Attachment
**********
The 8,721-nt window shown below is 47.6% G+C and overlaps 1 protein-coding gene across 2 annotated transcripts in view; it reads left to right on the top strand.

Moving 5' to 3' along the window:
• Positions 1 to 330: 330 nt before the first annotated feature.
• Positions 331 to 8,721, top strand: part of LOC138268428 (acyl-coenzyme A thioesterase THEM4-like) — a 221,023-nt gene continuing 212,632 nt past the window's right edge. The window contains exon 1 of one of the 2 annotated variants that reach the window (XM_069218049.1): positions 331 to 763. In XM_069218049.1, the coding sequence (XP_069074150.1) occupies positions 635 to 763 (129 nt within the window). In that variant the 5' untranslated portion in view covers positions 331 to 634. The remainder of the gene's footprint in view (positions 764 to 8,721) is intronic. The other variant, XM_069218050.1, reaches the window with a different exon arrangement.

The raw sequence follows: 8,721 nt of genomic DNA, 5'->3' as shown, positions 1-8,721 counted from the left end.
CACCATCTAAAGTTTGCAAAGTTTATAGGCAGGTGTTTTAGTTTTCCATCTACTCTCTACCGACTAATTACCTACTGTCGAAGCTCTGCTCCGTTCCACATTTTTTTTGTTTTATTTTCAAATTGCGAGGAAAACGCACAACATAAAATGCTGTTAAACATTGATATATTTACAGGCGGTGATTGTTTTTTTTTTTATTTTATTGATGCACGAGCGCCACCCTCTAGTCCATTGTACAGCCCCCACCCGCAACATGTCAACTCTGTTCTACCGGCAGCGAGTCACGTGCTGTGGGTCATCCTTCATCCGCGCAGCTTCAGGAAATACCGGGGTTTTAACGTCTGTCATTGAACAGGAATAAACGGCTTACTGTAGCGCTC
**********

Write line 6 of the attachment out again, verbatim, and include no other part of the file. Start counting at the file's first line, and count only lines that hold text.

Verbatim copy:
CACCATCTAAAGTTTGCAAAGTTTATAGGCAGGTGTTTTAGTTTTCCATCTACTCTCTACCGACTAATTACCTACTGTCGAAGCTCTGCTCCGTTCCACATTTTTTTTGTTTTATTTTCAAATTGCGAGGAAAACGCACAACATAAAATGCTGTTAAACATTGATATATTTACAGGCGGTGATTGTTTTTTTTTTTATTTTATTGATGCACGAGCGCCACCCTCTAGTCCATTGTACAGCCCCCACCCGCAACATGTCAACTCTGTTCTACCGGCAGCGAGTCACGTGCTGTGGGTCATCCTTCATCCGCGCAGCTTCAGGAAATACCGGGGTTTTAACGTCTGTCATTGAACAGGAATAAACGGCTTACTGTAGCGCTC